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Supreme Court issues notice on IBF’s plea challenging Bombay High Court order upholding TRAI New Tariff Order

The Supreme Court on Wednesday issued notice on a petition filed by the Indian Broadcasting Foundation (IBF), challenging the Bombay High Court judgment, which upheld the New Tariff Order (NTO) of the Telecom Regulatory Authority of India (TRAI), putting a cap on the MRP of individual channels.

The bench, comprising Chief Justice of India N.V. Ramana and Justices Surya Kant and Aniruddha Bose, however, refrained from issuing an interim order in the matter. The petition, filed by IBF, challenged the constitutionality of the amended New Tariff Order (NTO 2.0) passed by TRAI.

Earlier on August 6, the apex court had posted the matter for August 18.

On June 30, the Bombay High Court had upheld the TRAI’s amendments to the New Tariff Order that outlines how TV channels should be priced, which the regulator issued in January, 2020.

The Bombay High Court‘s observation that broadcasters have a right to freedom of speech and expression, but it is not absolute, infringes on their fundamental right to freedom of speech, the petitioners said.

IBF, a unified representative body of television broadcasters in India, had moved the Bombay high Court against TRAI’s amended new tariff order (NTO), soon after it came out in January, 2020. Meanwhile, the telecom regulator had filed caveats in all major high courts against issuing a stay without hearing what it has to say in the matter.

Broadcasters that had come together under the IBF umbrella to take on TRAI included Star India, Zee Entertainment Enterprises Ltd and Sony Pictures Networks.

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According to the new tariff order, consumers can choose the TV channels they want to watch and pay only for them at maximum retail prices (MRPs) set by broadcasters, instead of the pre-set bouquets offered earlier. The new tariff order was expected to make channels cheaper for the consumer and offer more choice. However, on ground, the opposite happened as the cost of like-to-like channel options went up.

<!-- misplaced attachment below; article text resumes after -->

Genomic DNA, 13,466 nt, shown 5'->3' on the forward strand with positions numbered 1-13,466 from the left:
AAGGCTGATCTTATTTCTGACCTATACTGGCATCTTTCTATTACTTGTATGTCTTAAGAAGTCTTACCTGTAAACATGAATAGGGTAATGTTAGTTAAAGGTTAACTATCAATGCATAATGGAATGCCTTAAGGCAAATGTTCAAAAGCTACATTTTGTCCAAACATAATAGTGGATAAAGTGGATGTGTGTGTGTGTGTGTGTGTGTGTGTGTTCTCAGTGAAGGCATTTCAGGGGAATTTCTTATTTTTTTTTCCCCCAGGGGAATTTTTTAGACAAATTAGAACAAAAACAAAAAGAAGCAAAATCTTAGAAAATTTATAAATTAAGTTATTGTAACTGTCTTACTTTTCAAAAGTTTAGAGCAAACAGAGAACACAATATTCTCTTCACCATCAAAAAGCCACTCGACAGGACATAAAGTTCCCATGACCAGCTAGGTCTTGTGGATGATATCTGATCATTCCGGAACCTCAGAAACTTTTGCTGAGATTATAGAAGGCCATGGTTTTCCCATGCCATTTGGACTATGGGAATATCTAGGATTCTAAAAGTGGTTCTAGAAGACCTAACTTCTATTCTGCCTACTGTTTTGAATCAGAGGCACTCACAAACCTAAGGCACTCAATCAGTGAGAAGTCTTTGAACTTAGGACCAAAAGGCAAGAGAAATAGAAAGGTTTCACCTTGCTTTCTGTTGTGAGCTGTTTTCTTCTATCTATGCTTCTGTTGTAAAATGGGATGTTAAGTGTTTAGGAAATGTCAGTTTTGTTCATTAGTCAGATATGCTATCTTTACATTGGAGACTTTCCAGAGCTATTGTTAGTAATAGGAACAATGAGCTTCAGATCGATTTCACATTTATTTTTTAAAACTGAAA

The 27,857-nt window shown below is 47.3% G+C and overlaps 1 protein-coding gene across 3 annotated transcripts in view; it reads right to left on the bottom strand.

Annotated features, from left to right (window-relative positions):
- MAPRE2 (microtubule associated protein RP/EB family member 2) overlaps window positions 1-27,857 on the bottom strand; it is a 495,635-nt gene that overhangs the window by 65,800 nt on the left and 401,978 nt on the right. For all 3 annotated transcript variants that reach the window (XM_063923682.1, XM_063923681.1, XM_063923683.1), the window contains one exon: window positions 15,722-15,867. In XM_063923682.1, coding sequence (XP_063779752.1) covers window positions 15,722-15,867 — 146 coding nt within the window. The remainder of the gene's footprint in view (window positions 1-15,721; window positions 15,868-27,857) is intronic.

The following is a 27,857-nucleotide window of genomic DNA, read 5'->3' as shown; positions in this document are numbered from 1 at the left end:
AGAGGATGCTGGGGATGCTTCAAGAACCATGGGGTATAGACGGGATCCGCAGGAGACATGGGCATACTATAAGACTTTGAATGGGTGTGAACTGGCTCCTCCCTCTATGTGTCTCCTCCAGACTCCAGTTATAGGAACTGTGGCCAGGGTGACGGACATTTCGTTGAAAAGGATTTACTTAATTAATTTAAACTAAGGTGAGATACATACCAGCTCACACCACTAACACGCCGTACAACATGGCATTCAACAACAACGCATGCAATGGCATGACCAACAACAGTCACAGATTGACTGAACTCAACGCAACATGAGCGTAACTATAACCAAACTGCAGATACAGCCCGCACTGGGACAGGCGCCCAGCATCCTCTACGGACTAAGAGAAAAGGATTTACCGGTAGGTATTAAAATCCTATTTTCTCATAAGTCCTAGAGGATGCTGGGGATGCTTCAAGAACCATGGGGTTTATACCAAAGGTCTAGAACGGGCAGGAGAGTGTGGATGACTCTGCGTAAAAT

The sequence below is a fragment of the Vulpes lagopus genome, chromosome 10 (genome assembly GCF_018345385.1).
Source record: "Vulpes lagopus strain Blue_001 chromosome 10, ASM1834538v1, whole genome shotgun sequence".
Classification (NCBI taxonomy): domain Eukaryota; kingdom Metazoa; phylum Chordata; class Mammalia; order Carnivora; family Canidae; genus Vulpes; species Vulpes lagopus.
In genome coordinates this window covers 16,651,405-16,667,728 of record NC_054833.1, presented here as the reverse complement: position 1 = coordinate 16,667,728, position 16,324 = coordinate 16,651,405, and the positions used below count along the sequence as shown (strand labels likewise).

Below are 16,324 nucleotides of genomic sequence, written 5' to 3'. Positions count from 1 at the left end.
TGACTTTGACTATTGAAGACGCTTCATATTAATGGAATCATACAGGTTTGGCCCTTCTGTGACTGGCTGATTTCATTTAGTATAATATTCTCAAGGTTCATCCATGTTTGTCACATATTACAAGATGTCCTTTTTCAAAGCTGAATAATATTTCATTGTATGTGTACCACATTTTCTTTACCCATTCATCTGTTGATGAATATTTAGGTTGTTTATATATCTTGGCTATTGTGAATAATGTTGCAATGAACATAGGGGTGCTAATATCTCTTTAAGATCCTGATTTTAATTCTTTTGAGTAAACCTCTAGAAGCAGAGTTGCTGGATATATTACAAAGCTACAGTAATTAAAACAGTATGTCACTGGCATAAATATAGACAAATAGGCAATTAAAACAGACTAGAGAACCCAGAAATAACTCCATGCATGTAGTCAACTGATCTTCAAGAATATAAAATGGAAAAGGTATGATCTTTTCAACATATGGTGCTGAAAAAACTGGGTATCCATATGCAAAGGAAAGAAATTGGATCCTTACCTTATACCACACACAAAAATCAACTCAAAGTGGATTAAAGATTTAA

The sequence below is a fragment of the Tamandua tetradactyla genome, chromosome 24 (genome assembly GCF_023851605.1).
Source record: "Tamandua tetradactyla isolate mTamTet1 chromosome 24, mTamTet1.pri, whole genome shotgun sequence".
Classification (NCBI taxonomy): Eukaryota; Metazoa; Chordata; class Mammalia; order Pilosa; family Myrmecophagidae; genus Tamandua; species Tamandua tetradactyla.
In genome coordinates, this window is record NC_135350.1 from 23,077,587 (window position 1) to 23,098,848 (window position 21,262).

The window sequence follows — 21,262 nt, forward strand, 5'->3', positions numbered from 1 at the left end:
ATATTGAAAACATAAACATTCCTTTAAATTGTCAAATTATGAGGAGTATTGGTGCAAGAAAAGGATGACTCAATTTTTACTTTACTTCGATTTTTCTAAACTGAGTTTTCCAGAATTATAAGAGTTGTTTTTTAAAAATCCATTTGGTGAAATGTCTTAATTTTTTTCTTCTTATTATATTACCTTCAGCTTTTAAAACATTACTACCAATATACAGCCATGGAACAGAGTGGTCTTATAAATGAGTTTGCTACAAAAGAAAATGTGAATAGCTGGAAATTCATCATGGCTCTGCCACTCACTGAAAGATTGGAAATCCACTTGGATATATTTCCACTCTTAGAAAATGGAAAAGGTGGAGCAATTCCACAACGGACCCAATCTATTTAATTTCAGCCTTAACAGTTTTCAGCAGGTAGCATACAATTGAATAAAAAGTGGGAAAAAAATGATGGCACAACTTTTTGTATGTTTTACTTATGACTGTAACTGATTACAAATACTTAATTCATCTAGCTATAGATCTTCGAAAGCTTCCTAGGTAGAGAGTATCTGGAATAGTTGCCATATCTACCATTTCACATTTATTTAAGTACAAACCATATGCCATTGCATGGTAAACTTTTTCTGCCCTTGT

To bring down the cost of entertainment for the end consumer, TRAI had announced amendments to the NTO on January 1, 2020. As part of the new amendments, TRAI reduced the cap on the MRP of individual channels, which can form part of any bouquet to Rs 12 from Rs 19 per month, which the IBF said had not been backed by any logical rationale or consumer insight. The regulator also sought to impose twin conditions for bouquet formation, effectively introducing a cap on bouquet pricing, which broadcasters felt would limit the number of channels in the bouquet and reduce the value delivered to consumers.

Also Read: Supreme Court starts hearing on plea challenging new TRAI amendments related to MRP of individual channels

Senior advocate Mukul Rohatgi, representing one of the petitioners, argued that the price of channels cannot be regulated under any provision of law and this right is protected under Article 19(1)(g). The bench also comprising Justices Surya Kant and Aniruddha Bose, said: “We have to issue notice and senior counsel don’t have to labour on it.” The bench further added that it will not pass an interim order in the matter today. The top court has listed the matter for further hearing on September 7, to consider interim order.

The top court was hearing an appeal challenging the judgment of the Bombay High Court which partially upheld the validity of the New Tariff Order (NTO) issued by TRAI in January 2020 prescribing price ceilings on the rates charged by television channels. In June, the high court, while upholding the NTO, had struck down one of the pricing conditions as unconstitutional. The high court upheld the constitutional validity of the NTO of the TRAI published by it in January, 2020 except for one of the conditions regarding pricing and clarified that TRAI will not take any “coercive action” against non-compliance by the broadcasters for another six weeks.

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